Someone asked Arnold Schwarzenegger this in his Reddit AMA:
The trend in the above Businessweek article has me wondering if questions like this will now work their way into candidate evaluations.
From a leadership / organizational design perspective, I’m of two minds on this trend. On one hand, I firmly believe that functional qualifications performed in a professional manner should be the most important consideration in hiring. Can you do the job we need you to do and are you a decent human being while doing so?
I think market supply & demand is part of the reason why hiring can tilt towards the absurd and start to resemble dating. When there are plenty of qualified candidates to pick from, you can get away with additional decision making criteria that at other times would be considered irrelevant fluff.
I can’t remember which company it was, but recall a CEO saying that they considered whether they could see grabbing a beer with someone in their evaluation process. I love connecting with people in that kind of thing, but really? That’s what’s important to consider when sizing up an accountant or quality assurance lead? I love talking about good books, movies, and music but is that a key predictor of work performance or cocktail party conversation performance?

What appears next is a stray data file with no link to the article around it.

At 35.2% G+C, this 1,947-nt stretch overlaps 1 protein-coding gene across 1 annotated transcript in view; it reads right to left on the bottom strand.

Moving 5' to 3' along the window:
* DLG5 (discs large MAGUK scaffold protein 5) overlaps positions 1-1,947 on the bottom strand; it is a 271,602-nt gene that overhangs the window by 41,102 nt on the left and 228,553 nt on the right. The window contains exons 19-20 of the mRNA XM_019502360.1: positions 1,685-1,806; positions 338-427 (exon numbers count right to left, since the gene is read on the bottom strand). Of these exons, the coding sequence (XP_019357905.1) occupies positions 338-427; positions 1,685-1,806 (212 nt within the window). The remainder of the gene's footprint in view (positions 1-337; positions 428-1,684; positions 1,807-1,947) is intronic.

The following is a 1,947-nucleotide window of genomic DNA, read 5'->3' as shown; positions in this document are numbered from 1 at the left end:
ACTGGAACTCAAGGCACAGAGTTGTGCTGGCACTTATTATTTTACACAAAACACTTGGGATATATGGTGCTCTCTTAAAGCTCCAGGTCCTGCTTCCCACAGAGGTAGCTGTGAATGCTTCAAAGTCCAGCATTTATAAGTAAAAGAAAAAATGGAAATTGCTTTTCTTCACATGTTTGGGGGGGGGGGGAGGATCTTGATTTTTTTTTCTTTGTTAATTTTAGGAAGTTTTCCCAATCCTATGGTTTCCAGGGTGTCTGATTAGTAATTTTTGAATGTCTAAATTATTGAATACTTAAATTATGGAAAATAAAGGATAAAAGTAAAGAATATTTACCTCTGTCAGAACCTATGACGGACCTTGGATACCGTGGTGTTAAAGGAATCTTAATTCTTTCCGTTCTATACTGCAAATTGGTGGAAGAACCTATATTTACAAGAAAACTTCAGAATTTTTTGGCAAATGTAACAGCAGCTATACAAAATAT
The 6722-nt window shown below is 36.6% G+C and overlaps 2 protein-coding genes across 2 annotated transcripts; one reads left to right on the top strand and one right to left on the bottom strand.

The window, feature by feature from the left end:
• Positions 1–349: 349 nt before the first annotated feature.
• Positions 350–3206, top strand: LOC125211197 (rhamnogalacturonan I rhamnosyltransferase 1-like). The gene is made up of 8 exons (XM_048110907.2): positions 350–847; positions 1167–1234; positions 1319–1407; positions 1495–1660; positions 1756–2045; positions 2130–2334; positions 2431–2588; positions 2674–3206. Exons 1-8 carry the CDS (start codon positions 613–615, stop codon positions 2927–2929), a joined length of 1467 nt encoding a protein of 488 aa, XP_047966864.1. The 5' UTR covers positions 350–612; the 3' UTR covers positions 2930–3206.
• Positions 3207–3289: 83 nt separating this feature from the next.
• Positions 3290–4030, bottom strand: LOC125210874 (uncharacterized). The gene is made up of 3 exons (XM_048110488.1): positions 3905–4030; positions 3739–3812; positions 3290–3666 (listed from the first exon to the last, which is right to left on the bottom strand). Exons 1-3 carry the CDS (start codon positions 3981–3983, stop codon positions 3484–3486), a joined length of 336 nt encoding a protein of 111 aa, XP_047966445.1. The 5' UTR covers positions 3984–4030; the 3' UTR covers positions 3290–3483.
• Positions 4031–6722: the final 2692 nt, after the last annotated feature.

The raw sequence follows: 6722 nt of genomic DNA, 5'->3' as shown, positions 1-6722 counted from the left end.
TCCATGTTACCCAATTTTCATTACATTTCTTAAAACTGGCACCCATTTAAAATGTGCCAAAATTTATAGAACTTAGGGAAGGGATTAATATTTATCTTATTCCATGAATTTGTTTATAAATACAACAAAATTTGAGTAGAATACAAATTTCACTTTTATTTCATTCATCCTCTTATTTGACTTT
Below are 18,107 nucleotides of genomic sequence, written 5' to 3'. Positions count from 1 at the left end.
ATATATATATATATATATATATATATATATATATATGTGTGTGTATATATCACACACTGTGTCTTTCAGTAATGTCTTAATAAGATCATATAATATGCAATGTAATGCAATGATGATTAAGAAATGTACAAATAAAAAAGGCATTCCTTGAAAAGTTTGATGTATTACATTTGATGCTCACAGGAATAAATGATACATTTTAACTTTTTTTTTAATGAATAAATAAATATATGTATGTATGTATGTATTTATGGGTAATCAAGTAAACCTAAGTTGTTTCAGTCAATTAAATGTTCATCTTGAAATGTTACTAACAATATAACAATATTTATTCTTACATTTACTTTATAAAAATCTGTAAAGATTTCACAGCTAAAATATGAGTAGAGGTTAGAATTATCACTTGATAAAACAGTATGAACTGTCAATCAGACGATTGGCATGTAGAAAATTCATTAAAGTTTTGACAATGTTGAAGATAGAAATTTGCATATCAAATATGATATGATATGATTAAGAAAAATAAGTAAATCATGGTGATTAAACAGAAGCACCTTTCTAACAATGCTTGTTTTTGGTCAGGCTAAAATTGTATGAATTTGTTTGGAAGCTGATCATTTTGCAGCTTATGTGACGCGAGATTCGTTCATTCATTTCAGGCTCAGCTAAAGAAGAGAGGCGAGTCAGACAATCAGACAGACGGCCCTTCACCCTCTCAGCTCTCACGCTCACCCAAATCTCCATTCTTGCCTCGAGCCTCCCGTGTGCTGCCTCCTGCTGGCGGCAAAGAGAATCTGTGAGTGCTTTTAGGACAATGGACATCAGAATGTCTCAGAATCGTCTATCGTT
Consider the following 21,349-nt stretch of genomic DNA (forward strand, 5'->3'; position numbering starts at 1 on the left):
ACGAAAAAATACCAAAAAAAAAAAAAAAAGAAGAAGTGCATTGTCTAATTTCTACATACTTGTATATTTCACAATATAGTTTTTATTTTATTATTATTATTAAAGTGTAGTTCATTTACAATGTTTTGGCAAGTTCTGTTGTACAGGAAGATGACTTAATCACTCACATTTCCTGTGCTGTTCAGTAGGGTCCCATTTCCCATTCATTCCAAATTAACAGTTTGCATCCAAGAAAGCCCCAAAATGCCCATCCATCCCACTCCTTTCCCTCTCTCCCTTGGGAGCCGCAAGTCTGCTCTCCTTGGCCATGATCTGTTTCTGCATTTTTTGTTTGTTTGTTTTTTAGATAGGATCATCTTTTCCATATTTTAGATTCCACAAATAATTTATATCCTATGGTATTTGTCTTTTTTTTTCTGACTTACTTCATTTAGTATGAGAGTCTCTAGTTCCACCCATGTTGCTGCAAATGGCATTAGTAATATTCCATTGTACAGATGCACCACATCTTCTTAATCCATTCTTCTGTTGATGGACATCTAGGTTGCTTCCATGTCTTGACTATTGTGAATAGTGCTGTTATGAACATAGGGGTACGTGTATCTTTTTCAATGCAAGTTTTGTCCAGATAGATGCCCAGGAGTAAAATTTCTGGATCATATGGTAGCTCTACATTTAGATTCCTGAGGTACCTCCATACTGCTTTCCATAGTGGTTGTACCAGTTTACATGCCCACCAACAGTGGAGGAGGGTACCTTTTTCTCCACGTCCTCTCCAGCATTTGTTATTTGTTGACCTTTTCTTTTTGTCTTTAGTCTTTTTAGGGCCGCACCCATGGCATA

It’s a perfectly legitimate reason / gut feel heuristic to parse a pile of candidates based on who you like most. Obviously it’s much better to work with people you connect with. Chemistry and cohesion makes problem solving and teamwork easier. Cultural fit is incredibly important in building companies and products.
But I think aiming for an overly homogenized population undermines collective problem solving capacity and creativity. I’d rather have people with diverse perspectives and abilities, willing to go to bat for what they believe in and respecting each other as professionals enough to let the best thinking win. You can’t learn or do anything new if everyone is saying the same thing. As a product leader I’d rather encourage healthy debate and intervene when it isn’t. I’d rather have products built by people who bring very different things to the table and collectively create something richer than a uniform group. It is a good check & balance in human systems to have people who tend to question consensus, whether they have a rational case or it is just a personality disposition. Good ideas and thinking can withstand that acid test.
Some organizational and product problems stem directly from the fact that there is no new blood to show how things could be done differently. Say the team has an easy going, laugh it off group personality. They might simply tolerate things that could be better. People who reject inadequate reality and might not fit with that culture, but could bring about more meaningful change. Same goes for people who have worked together in various ventures – group output tends to be constrained to a particular range and new blood might help take things in different directions. Do what you always do, get what you always get.
Obviously there is a politically wise, grown up, diplomatic way to bring about change – more organizational judo than throwing furniture and tantrums. Anyone who has led this kind of change knows it’s neither a sprint nor a marathon but a mix of both.
But before things go too far in building teams of people who are exactly the same, I think it wise to consider whether product and organizational results would be improved by diversity rather than just adding more clones and drones.